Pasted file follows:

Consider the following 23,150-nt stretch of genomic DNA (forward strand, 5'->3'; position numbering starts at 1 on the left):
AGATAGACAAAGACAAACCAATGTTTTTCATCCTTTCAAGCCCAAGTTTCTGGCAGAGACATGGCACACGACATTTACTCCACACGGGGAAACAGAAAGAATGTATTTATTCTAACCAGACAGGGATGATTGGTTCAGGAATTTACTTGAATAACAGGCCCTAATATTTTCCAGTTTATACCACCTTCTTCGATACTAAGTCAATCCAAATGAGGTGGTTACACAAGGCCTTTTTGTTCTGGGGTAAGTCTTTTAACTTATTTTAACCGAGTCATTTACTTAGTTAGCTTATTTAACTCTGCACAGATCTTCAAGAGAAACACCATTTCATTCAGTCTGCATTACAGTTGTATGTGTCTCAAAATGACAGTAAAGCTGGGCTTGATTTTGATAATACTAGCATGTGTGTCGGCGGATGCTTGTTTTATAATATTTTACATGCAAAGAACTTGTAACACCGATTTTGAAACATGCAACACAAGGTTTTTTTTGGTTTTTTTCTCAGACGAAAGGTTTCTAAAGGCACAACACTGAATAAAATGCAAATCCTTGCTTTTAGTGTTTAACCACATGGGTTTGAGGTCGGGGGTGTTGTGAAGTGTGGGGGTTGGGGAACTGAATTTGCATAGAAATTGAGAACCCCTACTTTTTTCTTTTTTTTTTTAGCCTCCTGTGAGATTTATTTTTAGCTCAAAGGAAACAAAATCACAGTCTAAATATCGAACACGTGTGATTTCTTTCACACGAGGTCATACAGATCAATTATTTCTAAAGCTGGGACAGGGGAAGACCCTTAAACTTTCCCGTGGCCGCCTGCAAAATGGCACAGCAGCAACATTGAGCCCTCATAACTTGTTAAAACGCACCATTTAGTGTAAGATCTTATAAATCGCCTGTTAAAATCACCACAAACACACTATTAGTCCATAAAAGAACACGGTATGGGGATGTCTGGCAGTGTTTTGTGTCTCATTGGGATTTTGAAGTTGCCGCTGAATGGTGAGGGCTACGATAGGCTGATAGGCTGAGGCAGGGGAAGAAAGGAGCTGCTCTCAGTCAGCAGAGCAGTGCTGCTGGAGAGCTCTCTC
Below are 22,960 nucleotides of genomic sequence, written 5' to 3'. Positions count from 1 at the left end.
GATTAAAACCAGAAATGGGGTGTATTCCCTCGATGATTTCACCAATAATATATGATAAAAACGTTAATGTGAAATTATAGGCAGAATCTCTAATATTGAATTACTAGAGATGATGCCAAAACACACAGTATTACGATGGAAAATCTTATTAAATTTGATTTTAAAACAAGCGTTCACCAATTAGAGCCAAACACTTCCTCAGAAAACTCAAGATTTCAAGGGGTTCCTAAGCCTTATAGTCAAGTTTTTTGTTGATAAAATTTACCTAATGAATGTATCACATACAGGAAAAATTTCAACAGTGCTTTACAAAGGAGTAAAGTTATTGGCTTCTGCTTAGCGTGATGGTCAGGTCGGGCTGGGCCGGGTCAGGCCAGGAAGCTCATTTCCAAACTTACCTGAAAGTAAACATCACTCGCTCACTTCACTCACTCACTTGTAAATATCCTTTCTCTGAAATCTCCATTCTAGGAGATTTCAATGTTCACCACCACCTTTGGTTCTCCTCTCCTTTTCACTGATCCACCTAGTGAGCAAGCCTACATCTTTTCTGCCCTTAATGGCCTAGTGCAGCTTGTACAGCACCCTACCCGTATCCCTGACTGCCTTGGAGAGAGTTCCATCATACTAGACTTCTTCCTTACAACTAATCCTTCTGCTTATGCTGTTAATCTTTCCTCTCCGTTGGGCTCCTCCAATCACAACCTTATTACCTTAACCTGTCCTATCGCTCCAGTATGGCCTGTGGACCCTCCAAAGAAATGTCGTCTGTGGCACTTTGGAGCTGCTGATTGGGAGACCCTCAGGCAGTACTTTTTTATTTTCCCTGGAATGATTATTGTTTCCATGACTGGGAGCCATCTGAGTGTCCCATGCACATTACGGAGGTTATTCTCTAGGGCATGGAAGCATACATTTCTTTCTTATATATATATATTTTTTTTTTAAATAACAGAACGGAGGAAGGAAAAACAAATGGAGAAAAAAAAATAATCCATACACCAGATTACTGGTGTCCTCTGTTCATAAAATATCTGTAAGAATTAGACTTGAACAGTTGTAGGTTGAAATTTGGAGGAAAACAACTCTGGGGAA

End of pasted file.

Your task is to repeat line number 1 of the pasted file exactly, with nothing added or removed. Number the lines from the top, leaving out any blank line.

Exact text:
Consider the following 23,150-nt stretch of genomic DNA (forward strand, 5'->3'; position numbering starts at 1 on the left):